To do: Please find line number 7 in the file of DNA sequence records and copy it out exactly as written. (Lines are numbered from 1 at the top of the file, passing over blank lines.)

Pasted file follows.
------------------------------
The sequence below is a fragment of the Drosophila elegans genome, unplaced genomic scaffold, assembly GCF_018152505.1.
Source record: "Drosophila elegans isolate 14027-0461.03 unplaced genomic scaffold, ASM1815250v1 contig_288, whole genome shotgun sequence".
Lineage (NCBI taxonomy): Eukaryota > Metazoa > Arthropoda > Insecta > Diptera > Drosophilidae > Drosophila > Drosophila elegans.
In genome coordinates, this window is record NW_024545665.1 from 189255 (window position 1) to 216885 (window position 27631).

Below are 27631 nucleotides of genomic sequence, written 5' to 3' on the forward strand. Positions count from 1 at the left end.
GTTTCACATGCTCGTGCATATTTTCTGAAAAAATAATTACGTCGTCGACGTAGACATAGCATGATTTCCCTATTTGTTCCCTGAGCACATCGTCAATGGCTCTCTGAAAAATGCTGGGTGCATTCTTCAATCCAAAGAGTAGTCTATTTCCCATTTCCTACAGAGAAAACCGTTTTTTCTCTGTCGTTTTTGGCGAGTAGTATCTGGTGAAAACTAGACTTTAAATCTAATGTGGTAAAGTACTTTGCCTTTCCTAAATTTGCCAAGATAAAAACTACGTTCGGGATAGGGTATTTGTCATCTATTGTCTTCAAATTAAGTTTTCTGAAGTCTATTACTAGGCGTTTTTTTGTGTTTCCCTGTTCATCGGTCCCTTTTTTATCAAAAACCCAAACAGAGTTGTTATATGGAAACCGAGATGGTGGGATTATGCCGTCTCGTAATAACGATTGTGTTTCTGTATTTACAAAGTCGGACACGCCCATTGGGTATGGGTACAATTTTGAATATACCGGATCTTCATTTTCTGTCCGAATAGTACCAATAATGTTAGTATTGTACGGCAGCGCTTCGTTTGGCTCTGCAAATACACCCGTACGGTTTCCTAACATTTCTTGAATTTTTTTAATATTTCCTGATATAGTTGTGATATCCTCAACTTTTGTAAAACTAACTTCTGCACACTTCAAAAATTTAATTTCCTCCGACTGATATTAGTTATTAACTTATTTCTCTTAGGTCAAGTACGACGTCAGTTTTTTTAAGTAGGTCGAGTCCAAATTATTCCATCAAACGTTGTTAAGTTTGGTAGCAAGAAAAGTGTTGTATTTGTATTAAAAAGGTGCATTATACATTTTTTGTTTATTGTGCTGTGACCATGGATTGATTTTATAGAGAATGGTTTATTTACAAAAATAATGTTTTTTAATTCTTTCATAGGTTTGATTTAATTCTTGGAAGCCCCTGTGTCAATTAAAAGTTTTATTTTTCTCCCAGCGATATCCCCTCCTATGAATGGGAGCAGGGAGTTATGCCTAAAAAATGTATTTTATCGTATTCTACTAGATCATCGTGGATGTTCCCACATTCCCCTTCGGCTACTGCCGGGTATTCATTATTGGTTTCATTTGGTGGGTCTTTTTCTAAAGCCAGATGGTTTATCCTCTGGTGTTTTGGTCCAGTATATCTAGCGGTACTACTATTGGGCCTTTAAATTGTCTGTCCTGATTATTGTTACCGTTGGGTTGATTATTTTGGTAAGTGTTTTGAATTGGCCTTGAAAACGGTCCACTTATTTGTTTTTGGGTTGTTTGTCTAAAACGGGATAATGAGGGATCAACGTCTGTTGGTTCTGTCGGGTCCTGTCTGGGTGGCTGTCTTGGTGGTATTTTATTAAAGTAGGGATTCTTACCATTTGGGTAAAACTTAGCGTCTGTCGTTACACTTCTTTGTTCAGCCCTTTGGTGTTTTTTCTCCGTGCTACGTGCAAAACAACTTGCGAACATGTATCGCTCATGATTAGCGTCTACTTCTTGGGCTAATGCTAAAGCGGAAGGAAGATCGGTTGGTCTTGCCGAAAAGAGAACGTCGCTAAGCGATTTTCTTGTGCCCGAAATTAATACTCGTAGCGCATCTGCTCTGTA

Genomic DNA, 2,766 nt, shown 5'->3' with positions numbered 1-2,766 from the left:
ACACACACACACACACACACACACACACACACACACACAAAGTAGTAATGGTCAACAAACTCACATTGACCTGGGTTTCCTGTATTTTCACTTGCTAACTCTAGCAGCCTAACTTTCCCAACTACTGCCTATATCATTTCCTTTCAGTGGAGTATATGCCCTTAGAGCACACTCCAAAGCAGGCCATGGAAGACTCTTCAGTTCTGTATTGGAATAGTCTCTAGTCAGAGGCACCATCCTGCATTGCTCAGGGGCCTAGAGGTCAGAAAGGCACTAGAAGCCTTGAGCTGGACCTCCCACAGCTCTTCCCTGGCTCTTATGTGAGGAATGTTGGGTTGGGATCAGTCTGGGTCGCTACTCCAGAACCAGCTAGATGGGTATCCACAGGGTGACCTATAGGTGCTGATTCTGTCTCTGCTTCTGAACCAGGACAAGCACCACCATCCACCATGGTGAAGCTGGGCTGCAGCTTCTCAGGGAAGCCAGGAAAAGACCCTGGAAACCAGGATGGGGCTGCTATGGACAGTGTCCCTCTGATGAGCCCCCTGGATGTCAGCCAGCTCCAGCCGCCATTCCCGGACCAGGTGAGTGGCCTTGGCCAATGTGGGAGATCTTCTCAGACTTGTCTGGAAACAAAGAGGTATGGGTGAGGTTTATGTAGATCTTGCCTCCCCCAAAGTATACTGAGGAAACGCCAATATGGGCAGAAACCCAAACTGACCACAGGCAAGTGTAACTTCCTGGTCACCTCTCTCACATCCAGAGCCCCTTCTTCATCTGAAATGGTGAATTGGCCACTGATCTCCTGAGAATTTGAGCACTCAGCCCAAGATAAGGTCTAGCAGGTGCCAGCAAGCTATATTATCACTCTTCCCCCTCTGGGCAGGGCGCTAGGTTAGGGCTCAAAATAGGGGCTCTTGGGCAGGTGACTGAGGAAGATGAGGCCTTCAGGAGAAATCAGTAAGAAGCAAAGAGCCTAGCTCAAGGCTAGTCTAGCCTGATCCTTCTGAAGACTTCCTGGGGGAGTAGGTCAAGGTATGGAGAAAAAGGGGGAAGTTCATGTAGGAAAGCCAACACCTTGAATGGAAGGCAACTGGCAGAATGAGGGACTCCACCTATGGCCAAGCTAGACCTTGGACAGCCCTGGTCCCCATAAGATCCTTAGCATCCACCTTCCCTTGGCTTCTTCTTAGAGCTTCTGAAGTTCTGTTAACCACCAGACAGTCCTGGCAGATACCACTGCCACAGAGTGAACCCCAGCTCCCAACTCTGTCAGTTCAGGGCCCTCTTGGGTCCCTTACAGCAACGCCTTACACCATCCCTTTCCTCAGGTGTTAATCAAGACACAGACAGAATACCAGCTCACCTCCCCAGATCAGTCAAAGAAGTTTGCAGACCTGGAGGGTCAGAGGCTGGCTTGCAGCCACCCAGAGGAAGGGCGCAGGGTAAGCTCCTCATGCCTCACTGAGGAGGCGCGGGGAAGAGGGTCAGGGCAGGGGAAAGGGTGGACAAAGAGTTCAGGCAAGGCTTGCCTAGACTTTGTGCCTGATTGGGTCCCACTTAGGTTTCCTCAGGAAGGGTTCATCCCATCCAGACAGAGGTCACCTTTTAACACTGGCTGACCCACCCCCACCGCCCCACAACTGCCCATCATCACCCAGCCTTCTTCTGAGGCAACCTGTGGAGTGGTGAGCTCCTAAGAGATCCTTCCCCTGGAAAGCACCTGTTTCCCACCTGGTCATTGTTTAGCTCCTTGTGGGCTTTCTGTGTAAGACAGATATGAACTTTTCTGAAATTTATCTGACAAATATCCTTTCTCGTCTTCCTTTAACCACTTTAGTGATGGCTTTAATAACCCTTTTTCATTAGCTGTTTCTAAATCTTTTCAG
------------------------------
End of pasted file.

Genomic DNA, 2,766 nt, shown 5'->3' with positions numbered 1-2,766 from the left: